Al-Mauadudi Centre for Islamic Learning is an academic centre at Village Humpora of Kupwara District of Jammu and Kashmir. It was established in 2015 by the educated youth associated with Islami Jamiat-e-Talaba, Jammu and Kashmir. On June 12, the centre organised a youth conference.

This may be known that Islami-Jamiat e Talaba (IJT) is a student centric organisation that aims to provide Islamic knowledge to the students and develop them on other academic and leadership fronts. They perform career counselling and guide the youth properly in order to choose their subjects for quality education. More about IJT can be learned from their constitution.

I attended this Youth Conference and found it highly productive for the student community in particular. The distinguished guests present on the occasion were Mr Ibrahim Khawaja (Assistant Professor at JK Higher Education Department), Dr Abdul Rouf Mir (PhD) and Mr Shafat Maqbool (Researcher).

To be honest, I was totally moved and highly impressed by the organisation in terms of the administration of the event and the activism of the young students of the area who made all the necessary arrangements despite bad weather.

The inaugural speech was given by Mr Ibrahim Khawja on the topic ‘Priorities for the Muslim youth’. He discussed some very important points relevant across the time lines in history.  In the beginning, he talked about the historical achievements of Muslims and highlighted as how Muslims flourished on a variety of fronts in the past. He quoted history of Muslims as rulers, educationists, scientists, historians as contributors to human civilization. He then focused on why are we lagging behind today and what are its immediate reasons? He argued that Muslims need to re-associate themselves with knowledge and emerge as leaders in the field of learning. He quoted statistics and argued that Muslims need to create universities and centers for higher learning and develop their infrastructures for rapid advancement.

Dr Khawaja, however, maintained that it is Islam that provides us proper guidance related to worldly progress and success hereafter. He said that markets in the Islamic world were swelled with bookshops, and the literature was easily available across its length and breadth and this needs to be done again. He told the gathering that Muslims ruled the world only because they picked the priorities according to the guidance of Quran. In the present times, he said that Muslims need to come out of the quagmire individually as well as a community. Patience, perseverance and unity along with efforts to advancement of knowledge, creating intellectual leadership and adhering to the revival strategy will make a difference. He quoted Caliph Umar who was enlightened by Islam. Umar, he said, is known as an example of justice even as to this day.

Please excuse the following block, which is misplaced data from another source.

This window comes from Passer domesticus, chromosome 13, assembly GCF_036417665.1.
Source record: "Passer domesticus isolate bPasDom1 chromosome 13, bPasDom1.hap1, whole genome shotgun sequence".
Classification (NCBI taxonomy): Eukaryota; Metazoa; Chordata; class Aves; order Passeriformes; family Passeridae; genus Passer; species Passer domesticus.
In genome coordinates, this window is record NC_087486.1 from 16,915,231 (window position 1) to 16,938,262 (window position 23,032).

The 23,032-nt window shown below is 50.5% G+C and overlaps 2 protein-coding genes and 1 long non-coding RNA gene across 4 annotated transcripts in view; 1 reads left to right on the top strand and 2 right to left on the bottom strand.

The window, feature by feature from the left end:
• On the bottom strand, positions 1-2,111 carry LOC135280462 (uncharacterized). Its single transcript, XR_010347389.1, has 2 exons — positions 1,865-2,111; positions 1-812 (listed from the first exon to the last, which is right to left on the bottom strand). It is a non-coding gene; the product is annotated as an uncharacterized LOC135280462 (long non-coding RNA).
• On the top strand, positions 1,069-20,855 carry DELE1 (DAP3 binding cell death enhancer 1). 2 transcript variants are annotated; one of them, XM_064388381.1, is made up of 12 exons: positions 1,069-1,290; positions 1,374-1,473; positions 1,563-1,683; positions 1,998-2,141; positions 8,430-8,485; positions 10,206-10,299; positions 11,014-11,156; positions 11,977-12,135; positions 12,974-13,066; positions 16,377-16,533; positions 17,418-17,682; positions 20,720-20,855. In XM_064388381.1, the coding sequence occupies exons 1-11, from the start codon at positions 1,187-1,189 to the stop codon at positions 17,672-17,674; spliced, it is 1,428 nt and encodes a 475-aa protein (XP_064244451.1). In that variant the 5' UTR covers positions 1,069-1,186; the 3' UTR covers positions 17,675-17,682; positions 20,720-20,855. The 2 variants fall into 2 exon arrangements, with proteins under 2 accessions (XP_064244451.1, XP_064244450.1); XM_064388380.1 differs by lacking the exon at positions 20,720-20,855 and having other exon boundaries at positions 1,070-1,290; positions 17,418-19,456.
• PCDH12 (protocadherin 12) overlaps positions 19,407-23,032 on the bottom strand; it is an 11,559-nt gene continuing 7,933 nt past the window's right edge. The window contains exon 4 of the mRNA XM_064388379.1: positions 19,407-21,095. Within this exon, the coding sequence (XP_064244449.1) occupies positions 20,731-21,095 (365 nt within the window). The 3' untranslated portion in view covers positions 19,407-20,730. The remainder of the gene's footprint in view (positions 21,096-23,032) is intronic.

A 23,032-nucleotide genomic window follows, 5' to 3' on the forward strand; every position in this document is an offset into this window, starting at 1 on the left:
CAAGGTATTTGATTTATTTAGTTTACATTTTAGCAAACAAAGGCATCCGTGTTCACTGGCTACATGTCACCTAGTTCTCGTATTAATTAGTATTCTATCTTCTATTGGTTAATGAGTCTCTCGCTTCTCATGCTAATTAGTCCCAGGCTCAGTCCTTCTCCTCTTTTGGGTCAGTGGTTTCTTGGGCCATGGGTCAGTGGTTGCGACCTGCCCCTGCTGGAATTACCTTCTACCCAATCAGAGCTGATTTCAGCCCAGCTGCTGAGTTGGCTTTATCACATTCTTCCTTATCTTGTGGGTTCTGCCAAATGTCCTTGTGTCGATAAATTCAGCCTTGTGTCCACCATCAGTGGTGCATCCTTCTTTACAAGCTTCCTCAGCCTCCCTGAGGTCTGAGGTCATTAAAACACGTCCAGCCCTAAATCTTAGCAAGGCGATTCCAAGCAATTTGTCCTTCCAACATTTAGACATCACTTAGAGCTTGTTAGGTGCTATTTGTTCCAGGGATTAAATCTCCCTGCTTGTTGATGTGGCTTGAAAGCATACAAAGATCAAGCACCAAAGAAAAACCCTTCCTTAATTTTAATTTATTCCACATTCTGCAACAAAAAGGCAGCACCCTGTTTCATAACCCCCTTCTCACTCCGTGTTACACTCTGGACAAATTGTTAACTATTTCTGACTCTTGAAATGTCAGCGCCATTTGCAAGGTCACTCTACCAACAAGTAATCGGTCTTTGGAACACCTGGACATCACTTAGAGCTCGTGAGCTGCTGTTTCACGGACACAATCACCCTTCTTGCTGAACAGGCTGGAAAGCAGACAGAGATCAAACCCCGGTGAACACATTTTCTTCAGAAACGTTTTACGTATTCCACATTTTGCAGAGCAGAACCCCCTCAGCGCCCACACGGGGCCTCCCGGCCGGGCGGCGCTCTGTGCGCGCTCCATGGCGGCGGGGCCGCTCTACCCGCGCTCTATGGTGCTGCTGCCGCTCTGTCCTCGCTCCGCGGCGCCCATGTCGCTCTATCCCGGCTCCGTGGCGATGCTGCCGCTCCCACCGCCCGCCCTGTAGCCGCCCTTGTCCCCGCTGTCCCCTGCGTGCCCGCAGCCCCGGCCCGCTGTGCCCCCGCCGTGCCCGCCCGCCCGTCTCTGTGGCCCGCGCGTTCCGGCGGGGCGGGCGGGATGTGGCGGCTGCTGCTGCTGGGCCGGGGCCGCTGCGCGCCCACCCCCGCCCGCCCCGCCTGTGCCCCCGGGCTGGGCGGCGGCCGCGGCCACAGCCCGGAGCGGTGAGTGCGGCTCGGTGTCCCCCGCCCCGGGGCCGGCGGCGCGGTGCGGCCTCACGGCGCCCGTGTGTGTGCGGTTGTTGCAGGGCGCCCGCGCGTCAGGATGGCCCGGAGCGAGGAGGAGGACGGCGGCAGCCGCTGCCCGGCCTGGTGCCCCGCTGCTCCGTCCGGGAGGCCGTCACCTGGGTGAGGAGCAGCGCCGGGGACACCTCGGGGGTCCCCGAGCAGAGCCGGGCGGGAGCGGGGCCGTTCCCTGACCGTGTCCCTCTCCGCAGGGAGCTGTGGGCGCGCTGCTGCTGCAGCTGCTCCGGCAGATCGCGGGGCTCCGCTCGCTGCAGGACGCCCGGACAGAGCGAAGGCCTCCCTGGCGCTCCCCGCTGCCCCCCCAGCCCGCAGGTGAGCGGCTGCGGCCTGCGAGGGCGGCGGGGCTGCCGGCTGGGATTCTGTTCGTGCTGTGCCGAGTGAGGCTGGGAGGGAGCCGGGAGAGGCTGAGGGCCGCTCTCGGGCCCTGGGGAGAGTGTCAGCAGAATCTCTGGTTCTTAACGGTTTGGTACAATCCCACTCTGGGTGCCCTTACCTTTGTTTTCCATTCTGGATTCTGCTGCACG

The next speaker, Dr Abdul Rouf Mir spoke on 'Reclaiming Leadership for Social Justice'. He discussed as how the present world order has failed on the social justice front. He argued that ‘social justice’ came after the Industrial Revolution in context to address the economic disparities. He began by arguing that the today’s global leadership and especially the disparities in economies have failed to yield social justice. He began by quoting an article published in The Guardian on January 14, 2017, titled, ‘Aid in reverse: how poor countries develop rich countries’ by Jason Hickel saying, "in 2012, developing countries received a total of $1.3 trillion, including all aid, investment, and income from abroad. But that same year some $3.3tn flowed out of them. In other words, developing countries sent $2tn more to the rest of the world than they received."

Hickel, he said, writes, "In other words, for every $1 of aid that developing countries receive, they lose $24 in net outflows." He told the gathering that the article concluded by saying, "Poor countries don’t need charity. They need justice." He said that exploitation is not limited to economic issues alone. He then elaborated as how the data from developing countries suggests a need to revisit the world order. He quoted the data of Federal Bureau of Investigation, USA for the year 2015 that revealed 15,696 murders, 90,185 rapes, 327,374 robberies and property crimes worth $14.3 billion in one year alone. He added that as per Food and Agricultural Organisation, 194.6 million people in India remain under nutritional every day. He argued that the data is pathetic and justice is still a dream. He then presented Islam as an inspiration for justice quoting various verses of Quran and asked the youth to understand the undercurrents so as to emerge as saviors of humankind. He asked youth to find out the lacunas in modern social justice arena and come up to help resolve the crisis.

The final speech came from Mr Shafat Maqbool. He talked about the career counselling options and how to obtain admission overseas with scholarships. He provided a good insight in to the issue and shared valuable information and knowledge about the preparation for the exams at different levels.

I was a panelists in the final session of the conference along with Mr Ibrahim Khawja, Dr  Rouf, Mr Mustafa and Mr Basit Abdullah. The panel discussed the problems faced by students’ fraternity and their solutions. It was as a fruitful session.

I would say that IJT through its efforts has a platform for the students who harbour for carving a niche for a better future. I suggest IJT to continue with this process of intellectual engagement and service to nation.